# Proof without using truth tables

I need some further explanation, as I feel I am just missing some critical piece of information. I have shown my work thus far (I excluded the truth tables as they take up so much space but included the pertinent values). Can someone shed some light on what I'm overlooking here?

Which of the following formulas are equivalent? Without showing truth tables, explain why which of the following five statements are equivalent. Hint – analyze the possible values of P, Q, and R that make each of the statements false.

a. P → (Q → R).

b. Q → (P → R).

c. (P → Q) ∧ (P → R).

d. (P ∧ Q) → R.

e. P → (Q ∧ R).

My work:

So using truth tables I was able to determine that a,b,d are all equivalent to each other AND c and e are equivalent to each other. A, B, D are all false ONLY when p and q are true and r is false, as that is the only time that the conditional statement becomes true implies false. C and E are false for several instances, when p=T q=T r=F; p=T q=F r=T; p=T q=F r=F.

What has me stumped is how to write a proof from that information. I have tried using the logical equivalence identities, but am unable to  come up with the correct answer, so I feel like that is not the proper way to do it. So I'm wondering, is there somethin I'm missing? Is this supposed to be a proof by implication, or and indirect proof, and if so, how am I supposed to start that? I understand that these are conditional statements, but again, I feel as if I am missing something.

• Truth tables are completely valid. If you use a deductive system, it will ultimately just be an encoding of truth tables anyway. Also your answer to the question is correct. Also there is no such thing as "the laws of logic". Feb 20, 2021 at 6:52
• "Hint – analyze the possible values of P, Q, and R that make each of the statements false". This is basically using a truth table! Feb 20, 2021 at 6:59
• That's what I thought, I think it's just the wording of "without showing truth tables" that had me thinking I had to somehow prove these in another way.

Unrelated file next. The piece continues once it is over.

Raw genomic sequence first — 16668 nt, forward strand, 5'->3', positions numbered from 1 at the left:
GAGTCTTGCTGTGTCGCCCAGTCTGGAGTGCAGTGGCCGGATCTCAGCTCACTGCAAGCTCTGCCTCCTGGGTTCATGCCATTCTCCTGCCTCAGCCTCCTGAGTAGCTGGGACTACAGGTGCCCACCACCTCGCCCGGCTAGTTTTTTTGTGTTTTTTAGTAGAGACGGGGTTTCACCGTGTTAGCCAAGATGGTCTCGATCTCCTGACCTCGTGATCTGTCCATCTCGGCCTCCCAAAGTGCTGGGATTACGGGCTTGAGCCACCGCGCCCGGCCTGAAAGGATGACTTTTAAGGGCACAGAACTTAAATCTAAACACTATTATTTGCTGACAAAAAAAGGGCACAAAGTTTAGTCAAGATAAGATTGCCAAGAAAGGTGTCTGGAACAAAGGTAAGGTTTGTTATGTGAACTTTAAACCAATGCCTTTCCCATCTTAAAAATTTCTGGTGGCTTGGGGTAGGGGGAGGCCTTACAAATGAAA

– Emm
Feb 20, 2021 at 7:05

(a), (b), and (d) can be proven equivalent by using (five times in total) the fact that $$A\implies B$$ is equivalent to $$(\lnot A)\lor B$$, together with de Morgan's law for negating an "and" statement and the associativity and commutativity of "or" statements.

Similarly, (c) and (e) can be proven equivalent by using that $$A\implies B$$ is equivalent to $$(\lnot A)\lor B$$ together with the distributive laws for "and"s and "or"s.

(I agree that the given hint is basically the same as using truth tables.)

• So I was able to use the contrapositive identity, associative, de morgan's, commutative and distributive laws to show the equivalency, your hint really helped. I just wanted to get a bit more clarification on one more thing, when I write this proof, I can just show the use of the laws to prove equivalency, and that's all I need in the actual proof part, correct? But when I have to defend my proof (it's an oral presentation), I can respond to questions of validity by stating I verified the equivalencies by using truth tables?
– Emm
Feb 20, 2021 at 9:31
• In my opinion, the method you describe is completely valid on its own, and a separate method using truth tables would also be completely valid on its own. If people want to hear both perspectives, that's fine I guess, but there's no mathematical necessity to include both. Feb 20, 2021 at 22:48

If you are not allowed to use truth-tables to prove equivalence (even though that's a perfectly acceptable method), but you also don't want to rely on laws like DeMorgan, you could do something like this:

Since any conditional $$P \to Q$$ is False if and only if $$P$$ is True and $$Q$$ is False, we have:

$$P \to (Q \to R)$$ is False iff

$$P$$ is True and $$Q \to R$$ is False iff

$$P$$ is True and $$Q$$ is True and $$R$$ is False iff

$$Q$$ is True and $$P$$ is True and $$R$$ is False iff

$$Q$$ is True and $$P \to R$$ is False iff

$$Q \to (P \to R)$$ is False

... which of course also means that $$P \to (Q \to R)$$ is True iff $$Q \to (P \to R)$$ is True ... and hence a) and b) are equivalent

You should be able to do something similar for the other equivalences. Indeed, note how the equivalence of d) to these two statements can be established right after the third line from the above demonstration (which is called a proof by semantics by the way: a proof that simply applies the basic truth-conditions of the operators involved)